The Heretics, The Wondrous and Dangerous Beginnings of Modern Philosophy

Heretics The Wondrous and Dangerous Beginnings of Modern Philosophy by Steven Nadler and Ben Nadler, Princeton University Press, Princeton and Oxford 2017

If anything might entice you to explore the philosophical development of the 17th century this book would do the job. People whose names might be only vaguely familiar, like Descartes, Spinoza, Locke, Newton, and others, and about whose specific views we may not be quite clear, suddenly come alive. This is a graphically illustrated telling of why and how they challenged the accepted wisdom of their time. The story that is told is also about how dangerous thinking ‘outside the box’ has been at times in our human history.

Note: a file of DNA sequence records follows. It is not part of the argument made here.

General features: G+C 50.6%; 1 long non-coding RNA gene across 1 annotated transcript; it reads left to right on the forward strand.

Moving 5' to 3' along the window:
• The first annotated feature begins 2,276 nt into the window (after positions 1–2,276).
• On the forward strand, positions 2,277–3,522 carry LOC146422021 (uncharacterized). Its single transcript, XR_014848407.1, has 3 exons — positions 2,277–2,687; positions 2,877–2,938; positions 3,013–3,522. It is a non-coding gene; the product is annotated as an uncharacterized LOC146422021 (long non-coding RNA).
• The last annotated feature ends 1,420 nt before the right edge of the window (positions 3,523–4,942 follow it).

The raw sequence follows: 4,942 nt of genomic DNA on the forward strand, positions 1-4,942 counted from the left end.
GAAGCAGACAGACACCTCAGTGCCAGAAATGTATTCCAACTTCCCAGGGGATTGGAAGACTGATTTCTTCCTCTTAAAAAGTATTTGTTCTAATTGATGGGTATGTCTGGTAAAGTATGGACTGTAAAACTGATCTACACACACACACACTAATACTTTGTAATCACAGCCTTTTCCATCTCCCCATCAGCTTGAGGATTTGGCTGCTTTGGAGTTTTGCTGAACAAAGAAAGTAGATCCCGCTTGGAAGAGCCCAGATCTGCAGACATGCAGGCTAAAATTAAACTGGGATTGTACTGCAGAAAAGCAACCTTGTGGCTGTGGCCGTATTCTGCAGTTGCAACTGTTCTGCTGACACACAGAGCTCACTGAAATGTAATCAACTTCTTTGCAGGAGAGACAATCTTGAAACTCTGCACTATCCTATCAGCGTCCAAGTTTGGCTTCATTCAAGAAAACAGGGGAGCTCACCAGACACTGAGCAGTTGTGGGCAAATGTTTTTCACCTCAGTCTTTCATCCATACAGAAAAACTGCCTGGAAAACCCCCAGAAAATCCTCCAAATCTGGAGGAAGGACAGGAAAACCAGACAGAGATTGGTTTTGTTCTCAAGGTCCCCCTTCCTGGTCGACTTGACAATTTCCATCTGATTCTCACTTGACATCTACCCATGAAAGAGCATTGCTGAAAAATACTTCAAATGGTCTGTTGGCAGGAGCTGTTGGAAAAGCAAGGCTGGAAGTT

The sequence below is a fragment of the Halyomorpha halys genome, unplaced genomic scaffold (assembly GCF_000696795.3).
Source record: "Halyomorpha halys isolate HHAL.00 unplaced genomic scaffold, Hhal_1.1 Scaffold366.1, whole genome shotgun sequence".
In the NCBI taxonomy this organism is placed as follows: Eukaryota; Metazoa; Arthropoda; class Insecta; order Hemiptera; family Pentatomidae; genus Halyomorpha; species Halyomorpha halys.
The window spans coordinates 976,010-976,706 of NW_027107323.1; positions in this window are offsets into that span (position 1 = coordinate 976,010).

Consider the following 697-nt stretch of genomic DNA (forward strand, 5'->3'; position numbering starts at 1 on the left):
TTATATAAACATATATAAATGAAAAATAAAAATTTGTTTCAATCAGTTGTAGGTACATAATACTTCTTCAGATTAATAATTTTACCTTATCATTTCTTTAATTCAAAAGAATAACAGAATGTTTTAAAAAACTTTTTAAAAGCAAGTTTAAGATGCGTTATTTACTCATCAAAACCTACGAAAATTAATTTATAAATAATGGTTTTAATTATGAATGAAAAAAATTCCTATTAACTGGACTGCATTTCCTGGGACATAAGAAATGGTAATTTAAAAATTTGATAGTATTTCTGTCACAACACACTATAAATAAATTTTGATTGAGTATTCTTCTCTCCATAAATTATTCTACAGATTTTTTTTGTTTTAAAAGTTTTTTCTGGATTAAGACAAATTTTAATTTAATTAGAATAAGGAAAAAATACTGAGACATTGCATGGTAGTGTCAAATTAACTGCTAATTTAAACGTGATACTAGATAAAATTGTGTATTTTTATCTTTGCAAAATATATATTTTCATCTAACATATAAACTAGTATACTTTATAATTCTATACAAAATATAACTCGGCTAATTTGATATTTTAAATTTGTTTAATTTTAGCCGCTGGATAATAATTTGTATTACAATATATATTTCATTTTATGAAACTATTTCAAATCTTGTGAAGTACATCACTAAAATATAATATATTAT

In many ways Nadler and Nadler have given us a teaser.  While describing the arguments, disagreements, and risks that these thinkers involved themselves with we are drawn into taking sides and arguing back. We react to the various theses and find our own reasoning process activated.  This is the slippery slope that lands us in the philosophical soup of exploring our own views on religion, government, spirituality, ethics, the nature of reality and everything else we think we believe.  Actually, not a bad place to be – an environment that invites and encourages questions and the very value of questioning itself. In the words of Socrates “An unexamined life is not worth living.”  If you like the idea of thinking for yourself let this book tickle you into doing it.

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